After missing seven of nine shots and scoring just eight points in his debut as a Phoenix Sun, Michael Beasley was asked if he made the first impression he was hoping for to Arizona sports fans.
No, it’s not but I’ll be here a long time,” Beasley said to a reporter. “Get used to me.”
Two weeks and eight games into the three-year, $18 million contract he signed in the off-season, getting used to Beasley isn’t getting any easier.
Sam Cassell. Luc Longley. Hedo Turkoglu. They are all examples of round-peg-in-a-square-hole Suns who didn’t last long in Arizona. Beasley should “get used” to the comparisons.
The fact that he seems disinterested and often downright lost on defense isn’t a surprise. That is a label that has followed him through three NBA stops. His outside shot has been spotty and attributable to a slump, but his drives to the basket often come up empty because they lack aggression and a willingness to engage in contact around the basket.
No bucket. No foul called. No change on the next possession. Uh oh.
Beasley is not really a power forward, not really a small forward and so far not really fitting in with the Suns.
The team’s penchant for slow starts dovetail with poor starts by Beasley. When he’s out of the lineup, the Suns play smarter and look better - because they are.
After missing 11 of his first 13 shots and taking a seat next to coach Alvin Gentry against the Bulls on Wednesday, Beasley watched Luis as Scola, Markieff Morris and PJ Tucker — who hasn’t played regularly in the NBA in six years — helped rally Phoenix from 18 down to force overtime.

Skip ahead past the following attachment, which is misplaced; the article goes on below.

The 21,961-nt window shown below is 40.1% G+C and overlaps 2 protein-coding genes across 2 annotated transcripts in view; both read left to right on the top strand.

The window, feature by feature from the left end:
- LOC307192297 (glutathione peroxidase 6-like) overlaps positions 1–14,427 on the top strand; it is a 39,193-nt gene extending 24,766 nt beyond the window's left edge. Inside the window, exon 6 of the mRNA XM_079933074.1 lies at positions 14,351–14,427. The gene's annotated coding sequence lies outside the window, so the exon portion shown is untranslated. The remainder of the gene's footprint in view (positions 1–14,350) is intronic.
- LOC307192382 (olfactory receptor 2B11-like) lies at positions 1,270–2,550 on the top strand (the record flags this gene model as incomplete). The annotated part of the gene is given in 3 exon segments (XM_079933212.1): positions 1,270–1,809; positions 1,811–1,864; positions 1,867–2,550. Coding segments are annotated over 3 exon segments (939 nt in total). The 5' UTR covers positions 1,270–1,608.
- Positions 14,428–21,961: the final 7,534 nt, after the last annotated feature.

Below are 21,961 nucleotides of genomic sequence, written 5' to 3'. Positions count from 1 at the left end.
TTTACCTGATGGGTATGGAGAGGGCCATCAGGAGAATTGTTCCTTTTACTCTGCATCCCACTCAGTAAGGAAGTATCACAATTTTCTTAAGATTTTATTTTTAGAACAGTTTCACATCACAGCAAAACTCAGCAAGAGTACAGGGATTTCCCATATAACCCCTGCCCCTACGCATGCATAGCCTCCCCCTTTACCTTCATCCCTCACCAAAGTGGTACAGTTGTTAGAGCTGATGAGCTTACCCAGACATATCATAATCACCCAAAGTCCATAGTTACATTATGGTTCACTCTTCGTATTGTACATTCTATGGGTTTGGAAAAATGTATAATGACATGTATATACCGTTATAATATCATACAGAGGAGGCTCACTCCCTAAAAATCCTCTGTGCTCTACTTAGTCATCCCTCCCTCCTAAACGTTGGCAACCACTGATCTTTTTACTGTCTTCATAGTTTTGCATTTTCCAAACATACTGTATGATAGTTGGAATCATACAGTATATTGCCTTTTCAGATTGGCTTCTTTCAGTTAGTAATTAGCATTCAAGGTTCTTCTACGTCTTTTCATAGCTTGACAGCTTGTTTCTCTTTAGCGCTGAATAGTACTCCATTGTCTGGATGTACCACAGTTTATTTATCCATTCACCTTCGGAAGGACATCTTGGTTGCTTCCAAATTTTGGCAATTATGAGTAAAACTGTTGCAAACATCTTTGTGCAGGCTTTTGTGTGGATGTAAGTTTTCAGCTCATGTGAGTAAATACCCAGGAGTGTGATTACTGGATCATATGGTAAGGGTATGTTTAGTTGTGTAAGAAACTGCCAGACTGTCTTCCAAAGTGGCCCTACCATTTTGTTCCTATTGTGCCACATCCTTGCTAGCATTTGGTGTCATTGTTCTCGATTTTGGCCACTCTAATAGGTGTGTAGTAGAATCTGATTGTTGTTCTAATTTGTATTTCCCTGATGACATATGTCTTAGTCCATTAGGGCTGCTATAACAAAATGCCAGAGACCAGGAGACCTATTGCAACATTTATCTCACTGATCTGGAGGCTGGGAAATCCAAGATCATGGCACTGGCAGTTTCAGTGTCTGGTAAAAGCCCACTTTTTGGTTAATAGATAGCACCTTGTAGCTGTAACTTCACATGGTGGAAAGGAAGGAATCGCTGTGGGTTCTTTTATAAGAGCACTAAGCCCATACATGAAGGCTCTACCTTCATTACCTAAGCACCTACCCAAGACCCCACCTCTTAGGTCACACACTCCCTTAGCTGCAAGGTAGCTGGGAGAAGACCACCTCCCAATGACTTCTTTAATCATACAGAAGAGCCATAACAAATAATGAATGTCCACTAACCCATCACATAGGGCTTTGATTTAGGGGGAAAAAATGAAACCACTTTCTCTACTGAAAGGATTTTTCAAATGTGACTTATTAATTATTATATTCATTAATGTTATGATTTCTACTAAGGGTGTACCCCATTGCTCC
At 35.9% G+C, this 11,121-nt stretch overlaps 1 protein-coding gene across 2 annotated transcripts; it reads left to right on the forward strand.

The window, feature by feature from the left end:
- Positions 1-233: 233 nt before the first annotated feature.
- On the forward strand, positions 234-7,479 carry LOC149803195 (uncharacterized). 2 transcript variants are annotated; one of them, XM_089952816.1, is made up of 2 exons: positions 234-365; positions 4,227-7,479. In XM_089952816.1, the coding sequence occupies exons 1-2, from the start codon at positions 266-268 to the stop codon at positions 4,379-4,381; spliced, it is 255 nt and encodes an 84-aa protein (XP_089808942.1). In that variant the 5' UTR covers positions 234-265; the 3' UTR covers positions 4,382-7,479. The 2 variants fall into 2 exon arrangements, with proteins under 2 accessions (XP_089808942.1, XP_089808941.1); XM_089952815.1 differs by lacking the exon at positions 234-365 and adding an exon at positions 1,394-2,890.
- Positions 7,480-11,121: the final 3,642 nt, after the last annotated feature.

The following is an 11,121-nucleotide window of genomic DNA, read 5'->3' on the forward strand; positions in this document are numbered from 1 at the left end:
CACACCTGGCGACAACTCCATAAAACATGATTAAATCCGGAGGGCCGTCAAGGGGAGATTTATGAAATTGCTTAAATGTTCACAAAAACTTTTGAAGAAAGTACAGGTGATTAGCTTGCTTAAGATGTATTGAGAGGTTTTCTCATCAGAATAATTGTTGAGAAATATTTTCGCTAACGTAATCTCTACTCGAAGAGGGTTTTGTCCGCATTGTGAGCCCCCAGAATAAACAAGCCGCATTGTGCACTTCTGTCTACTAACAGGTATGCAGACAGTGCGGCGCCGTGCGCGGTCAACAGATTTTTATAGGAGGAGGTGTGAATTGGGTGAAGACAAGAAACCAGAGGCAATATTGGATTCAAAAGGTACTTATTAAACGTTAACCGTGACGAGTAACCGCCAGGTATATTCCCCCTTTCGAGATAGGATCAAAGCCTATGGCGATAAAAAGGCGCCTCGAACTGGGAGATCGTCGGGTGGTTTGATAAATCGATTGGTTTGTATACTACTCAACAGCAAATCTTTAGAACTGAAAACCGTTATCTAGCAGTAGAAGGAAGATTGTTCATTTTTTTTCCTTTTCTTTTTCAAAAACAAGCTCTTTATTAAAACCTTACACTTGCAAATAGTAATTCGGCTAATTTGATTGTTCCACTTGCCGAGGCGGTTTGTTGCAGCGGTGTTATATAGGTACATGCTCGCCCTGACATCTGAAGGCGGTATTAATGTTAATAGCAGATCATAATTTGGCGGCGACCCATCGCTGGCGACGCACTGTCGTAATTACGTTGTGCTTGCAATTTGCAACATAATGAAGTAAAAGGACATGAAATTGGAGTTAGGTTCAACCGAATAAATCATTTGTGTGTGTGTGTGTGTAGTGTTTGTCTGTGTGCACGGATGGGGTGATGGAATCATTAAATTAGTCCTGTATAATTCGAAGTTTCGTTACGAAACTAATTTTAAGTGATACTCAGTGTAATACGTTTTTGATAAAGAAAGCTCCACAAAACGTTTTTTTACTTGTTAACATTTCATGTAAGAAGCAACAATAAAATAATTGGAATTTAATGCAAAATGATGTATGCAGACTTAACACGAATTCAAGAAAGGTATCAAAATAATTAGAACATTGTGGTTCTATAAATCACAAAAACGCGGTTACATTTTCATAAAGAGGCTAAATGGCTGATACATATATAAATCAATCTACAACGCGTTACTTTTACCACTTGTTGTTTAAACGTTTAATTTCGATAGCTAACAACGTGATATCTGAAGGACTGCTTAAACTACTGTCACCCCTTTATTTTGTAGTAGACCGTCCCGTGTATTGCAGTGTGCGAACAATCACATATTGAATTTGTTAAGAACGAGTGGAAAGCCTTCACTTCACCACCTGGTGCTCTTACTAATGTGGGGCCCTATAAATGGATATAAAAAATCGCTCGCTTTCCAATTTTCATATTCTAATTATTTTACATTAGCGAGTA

Then Morris got hurt and Scola fouled out in the first minute of overtime. Beasley was back in the game — and the Suns were quickly out of it.
Forget about the fact that he was a No. 2 overall pick. That’s ancient history. Two of the highest draft picks in Suns history were Armon Gilliam and William Bedford. It happens. (Speaking of high draft picks, has anyone seen Wesley Johnson lately?).
Remember the team that drafted Beasley (Miami) was willing to take a second-round pick - the NBA equivalent of a sixth-rounder in NFL parlance - to get him out of town.
Minnesota couldn’t even get that much for Beasley when he was shopped around the league last year.
But Beasley is right. Suns fans should get used to him. For better or worse, he’ll be here for three years.
M-E-S-S, MESS, MESS, MESS
There is so much wrong with the New York Jets — from owner Woody Johnson to coach Rex Ryan on down — but apparently their inability to succeed this season has everything to do with the 33 times Tim Tebow has touched the football on offense this season.
That’s it, 33 times. Tebow has six passes and 27 rush attempts. The Jets’ punter, Robert Malone, has touched it 48 times. And if that was really the plan in New York - bring Tebow to town for the publicity and leave him sitting on a wall, encased in glass as a showpiece - then the Jets are getting their money’s worth.
The Giants and Eli Manning are, as Joe Namath likes to say “struggling.” But the New York papers are focused on unnamed teammates who think “terrible” Tim isn’t the answer to replace the ineffective Mark Sanchez.
You feel for Tebow, although he wanted New York, he embraced New York and now, well, he’s getting it.
For all his heroic deeds in Denver — and we’re finding out this year how good that Broncos team around him was — all his talents and hard work won’t make him a starting NFL quarterback.
There’s no shame in that — there are only 31 starting quarterbacks and even less who deserve the title — but his on-field abilities won’t match his off-field popularity.
Jerry Brown is a contributing columnist who appears every Sunday in the Tribune. He can be reached at firstname.lastname@example.org.